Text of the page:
Our titular not-quite-heroine, Tiny Tina, finds herself marooned in a crashed spaceship with the hapless pilot, a guy named Valentine; a droid named Fret, who appears to be acting as the navigator; and a random nameless person – the player – who is only ever referred to as “Newbie.” In order to pass the time and take the group’s mind off their perilous situation, Tina proposes that everyone drop what they’re doing and sit down with her for a rousing game of the Bunkers & Badasses tabletop RPG.

Thus Newbie and the others are thrust back into the world of “Borderlands 2’s” “Assault on Dragon Keep” DLC, only this time with a fully fleshed-out world map and a bizarre new set of rules. Tina wastes no time in presenting her players with an existential threat: A super-powered bad guy known as the Dragon Lord, who, in spite of being one of Tina’s fictional creations, spends the entire game breaking the 4th Wall and directly taunting the players and filling their minds with doubt.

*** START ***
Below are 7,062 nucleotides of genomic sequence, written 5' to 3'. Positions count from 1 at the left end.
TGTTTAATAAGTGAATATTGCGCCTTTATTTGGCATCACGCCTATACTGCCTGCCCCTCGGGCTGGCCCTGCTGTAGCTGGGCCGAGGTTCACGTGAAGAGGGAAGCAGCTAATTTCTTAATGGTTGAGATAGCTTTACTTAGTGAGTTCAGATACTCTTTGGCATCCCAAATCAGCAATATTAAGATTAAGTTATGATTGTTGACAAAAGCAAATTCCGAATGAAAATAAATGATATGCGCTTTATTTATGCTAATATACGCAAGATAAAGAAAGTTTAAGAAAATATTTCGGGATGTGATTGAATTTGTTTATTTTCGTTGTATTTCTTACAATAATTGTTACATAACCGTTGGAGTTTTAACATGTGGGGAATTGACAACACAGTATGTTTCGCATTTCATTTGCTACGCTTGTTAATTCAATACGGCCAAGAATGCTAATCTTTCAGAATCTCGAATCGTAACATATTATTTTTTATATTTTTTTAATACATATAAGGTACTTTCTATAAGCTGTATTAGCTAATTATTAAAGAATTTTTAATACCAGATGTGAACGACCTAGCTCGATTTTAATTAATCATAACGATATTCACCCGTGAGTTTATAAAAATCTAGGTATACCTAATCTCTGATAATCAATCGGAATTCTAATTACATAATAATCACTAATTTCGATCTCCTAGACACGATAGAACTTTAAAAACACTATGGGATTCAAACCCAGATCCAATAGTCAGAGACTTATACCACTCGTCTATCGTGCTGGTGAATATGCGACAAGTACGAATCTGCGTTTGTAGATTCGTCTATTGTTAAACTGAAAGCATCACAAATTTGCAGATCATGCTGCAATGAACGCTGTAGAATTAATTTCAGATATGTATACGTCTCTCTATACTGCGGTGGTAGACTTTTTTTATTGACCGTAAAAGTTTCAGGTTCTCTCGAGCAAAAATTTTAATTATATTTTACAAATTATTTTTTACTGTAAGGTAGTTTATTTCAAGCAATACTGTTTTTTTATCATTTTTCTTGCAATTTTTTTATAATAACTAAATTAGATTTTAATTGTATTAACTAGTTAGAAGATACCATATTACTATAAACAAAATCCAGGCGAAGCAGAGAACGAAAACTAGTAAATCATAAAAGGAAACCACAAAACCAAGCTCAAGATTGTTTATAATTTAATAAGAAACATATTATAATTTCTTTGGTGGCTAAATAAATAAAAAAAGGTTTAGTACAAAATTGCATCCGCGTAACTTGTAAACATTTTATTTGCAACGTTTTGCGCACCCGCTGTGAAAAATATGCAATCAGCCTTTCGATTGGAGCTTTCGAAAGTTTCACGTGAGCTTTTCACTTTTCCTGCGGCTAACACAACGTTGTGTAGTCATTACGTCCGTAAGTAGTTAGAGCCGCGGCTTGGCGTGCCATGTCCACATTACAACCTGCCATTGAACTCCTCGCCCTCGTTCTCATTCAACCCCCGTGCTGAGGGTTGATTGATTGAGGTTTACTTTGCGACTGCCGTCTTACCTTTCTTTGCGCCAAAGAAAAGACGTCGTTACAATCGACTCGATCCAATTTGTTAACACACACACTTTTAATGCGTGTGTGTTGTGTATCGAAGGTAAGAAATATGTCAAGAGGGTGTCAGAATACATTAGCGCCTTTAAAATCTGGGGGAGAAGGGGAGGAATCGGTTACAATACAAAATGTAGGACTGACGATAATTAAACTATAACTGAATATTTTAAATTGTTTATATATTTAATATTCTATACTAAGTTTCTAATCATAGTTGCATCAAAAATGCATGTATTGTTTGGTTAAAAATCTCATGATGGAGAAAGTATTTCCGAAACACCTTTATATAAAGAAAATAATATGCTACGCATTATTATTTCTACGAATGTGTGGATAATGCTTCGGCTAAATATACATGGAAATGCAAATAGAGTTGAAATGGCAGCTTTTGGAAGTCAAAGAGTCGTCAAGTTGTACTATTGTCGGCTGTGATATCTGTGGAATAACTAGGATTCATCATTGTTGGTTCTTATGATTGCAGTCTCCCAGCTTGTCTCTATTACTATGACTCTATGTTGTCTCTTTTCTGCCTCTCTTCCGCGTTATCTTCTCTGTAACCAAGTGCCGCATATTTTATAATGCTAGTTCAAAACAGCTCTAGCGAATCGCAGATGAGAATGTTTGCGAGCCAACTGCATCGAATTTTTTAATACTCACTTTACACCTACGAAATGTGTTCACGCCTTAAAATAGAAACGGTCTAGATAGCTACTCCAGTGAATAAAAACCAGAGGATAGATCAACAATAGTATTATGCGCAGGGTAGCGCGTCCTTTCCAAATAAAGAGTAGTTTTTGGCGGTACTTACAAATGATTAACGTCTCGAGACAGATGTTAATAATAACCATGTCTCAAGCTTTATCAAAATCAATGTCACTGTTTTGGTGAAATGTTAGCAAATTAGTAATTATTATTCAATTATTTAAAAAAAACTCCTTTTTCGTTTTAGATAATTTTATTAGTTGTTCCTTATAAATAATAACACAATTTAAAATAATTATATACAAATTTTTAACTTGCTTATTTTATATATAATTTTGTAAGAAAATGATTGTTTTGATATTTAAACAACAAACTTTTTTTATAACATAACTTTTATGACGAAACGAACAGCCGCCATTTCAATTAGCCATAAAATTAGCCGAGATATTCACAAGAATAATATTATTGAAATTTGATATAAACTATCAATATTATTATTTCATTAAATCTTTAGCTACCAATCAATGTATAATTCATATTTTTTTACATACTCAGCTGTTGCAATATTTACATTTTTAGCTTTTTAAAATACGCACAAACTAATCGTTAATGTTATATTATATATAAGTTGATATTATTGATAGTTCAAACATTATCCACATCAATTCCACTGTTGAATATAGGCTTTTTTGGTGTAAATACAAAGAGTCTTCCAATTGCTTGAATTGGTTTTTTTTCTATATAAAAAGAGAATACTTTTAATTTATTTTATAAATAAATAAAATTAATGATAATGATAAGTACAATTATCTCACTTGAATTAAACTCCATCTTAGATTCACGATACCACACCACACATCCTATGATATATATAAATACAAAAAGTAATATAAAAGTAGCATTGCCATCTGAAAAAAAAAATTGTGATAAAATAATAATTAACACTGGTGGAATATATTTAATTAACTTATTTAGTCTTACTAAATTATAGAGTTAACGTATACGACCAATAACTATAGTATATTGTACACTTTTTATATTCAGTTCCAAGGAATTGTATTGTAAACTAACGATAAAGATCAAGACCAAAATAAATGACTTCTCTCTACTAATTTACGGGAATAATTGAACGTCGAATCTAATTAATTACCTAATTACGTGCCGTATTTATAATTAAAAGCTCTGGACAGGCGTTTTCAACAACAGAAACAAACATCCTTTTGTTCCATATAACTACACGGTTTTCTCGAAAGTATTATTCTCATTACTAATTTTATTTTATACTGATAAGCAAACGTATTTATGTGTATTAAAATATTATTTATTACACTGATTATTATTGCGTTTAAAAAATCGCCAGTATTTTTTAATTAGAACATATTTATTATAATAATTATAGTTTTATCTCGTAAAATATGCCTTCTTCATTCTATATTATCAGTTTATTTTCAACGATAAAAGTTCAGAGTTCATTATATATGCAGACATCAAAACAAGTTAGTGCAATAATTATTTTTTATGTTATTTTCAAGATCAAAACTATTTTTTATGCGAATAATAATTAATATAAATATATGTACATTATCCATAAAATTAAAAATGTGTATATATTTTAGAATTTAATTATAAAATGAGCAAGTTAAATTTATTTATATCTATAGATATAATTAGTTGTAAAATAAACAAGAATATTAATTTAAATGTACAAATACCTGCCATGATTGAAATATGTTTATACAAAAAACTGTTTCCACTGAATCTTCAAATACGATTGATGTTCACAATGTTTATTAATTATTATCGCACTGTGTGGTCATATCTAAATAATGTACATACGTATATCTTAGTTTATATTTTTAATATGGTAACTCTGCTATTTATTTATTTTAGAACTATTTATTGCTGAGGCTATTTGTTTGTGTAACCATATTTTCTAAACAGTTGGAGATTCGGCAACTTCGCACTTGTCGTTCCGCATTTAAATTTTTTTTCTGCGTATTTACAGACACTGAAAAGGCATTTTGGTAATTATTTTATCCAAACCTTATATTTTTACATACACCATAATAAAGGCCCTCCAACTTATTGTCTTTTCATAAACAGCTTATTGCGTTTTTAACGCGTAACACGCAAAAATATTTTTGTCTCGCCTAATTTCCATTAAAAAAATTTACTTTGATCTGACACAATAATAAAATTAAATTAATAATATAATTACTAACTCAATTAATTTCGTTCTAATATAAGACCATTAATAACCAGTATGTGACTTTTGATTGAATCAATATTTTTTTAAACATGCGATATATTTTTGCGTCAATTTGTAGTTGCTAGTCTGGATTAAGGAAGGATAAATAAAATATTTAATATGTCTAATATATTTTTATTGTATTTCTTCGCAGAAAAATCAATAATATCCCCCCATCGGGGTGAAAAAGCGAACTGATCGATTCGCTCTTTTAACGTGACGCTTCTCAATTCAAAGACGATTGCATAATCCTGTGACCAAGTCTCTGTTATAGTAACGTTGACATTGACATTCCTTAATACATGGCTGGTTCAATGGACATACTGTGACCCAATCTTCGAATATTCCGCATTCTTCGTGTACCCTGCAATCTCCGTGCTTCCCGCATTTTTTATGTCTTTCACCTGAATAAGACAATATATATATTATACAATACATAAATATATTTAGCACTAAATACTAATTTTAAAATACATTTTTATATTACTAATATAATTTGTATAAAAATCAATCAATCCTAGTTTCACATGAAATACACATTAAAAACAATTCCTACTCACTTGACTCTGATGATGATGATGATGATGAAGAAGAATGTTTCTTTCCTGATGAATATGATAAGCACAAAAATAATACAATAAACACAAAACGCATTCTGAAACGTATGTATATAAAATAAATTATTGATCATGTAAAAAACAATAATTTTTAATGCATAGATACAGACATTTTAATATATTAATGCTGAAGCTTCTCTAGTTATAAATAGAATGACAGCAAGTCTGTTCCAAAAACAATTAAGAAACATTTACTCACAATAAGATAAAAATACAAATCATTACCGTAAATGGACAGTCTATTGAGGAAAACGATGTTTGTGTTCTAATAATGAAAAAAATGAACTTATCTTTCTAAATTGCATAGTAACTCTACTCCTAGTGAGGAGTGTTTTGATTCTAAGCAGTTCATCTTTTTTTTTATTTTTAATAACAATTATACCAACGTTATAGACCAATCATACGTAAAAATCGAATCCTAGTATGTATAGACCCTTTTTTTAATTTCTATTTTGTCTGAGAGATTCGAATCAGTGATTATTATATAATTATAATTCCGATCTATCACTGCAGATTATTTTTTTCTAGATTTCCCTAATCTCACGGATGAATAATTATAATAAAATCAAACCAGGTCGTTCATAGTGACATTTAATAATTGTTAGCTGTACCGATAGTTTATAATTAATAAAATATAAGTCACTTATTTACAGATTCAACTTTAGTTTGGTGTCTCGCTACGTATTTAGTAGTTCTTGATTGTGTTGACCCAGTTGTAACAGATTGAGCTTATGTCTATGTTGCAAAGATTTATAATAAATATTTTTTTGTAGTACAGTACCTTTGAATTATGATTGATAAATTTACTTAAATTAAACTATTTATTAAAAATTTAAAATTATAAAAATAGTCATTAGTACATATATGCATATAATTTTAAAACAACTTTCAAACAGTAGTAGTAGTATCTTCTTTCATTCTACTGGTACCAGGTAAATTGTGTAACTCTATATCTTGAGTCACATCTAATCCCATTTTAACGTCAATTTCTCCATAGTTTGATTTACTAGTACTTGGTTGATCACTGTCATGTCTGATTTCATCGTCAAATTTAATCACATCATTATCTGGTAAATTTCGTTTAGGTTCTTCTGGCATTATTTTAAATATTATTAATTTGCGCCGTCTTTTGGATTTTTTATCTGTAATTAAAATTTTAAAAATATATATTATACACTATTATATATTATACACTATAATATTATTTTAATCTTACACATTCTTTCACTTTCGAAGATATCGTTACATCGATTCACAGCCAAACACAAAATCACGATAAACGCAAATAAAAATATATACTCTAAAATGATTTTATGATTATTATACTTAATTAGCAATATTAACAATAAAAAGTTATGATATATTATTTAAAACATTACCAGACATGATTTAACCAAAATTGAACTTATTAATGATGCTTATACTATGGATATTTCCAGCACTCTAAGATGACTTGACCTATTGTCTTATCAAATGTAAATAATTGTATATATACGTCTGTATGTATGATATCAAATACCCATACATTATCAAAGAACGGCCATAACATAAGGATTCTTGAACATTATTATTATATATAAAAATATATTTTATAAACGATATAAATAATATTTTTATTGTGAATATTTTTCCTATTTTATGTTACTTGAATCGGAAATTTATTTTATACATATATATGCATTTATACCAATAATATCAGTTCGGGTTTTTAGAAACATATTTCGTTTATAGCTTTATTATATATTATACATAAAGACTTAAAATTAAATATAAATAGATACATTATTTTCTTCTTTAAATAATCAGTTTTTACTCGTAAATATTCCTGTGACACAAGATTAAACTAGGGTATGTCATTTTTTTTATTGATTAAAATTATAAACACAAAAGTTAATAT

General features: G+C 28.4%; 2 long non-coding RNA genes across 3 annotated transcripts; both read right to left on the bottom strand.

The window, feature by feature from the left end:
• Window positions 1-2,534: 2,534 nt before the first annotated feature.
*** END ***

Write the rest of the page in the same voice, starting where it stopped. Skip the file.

As the team gets stuck into Tina’s game, we all get a much closer look at the girl’s internal psyche. We knew she was messed up from her very first appearance, but in peeling back the onion layers over the course of the game’s 30-40 hour runtime, the extent of her collection of mental illnesses really becomes apparent. Tina is controlling, has abandonment issues, suffers from pre-pubescent gender dysphoria, and is generally a hot mess. However, much like today’s ‘Modern Audience’ for tabletop RPGs, she uses Bunkers & Badasses as a coping mechanism to work through her issues, which is simultaneously heartwarming and disturbing.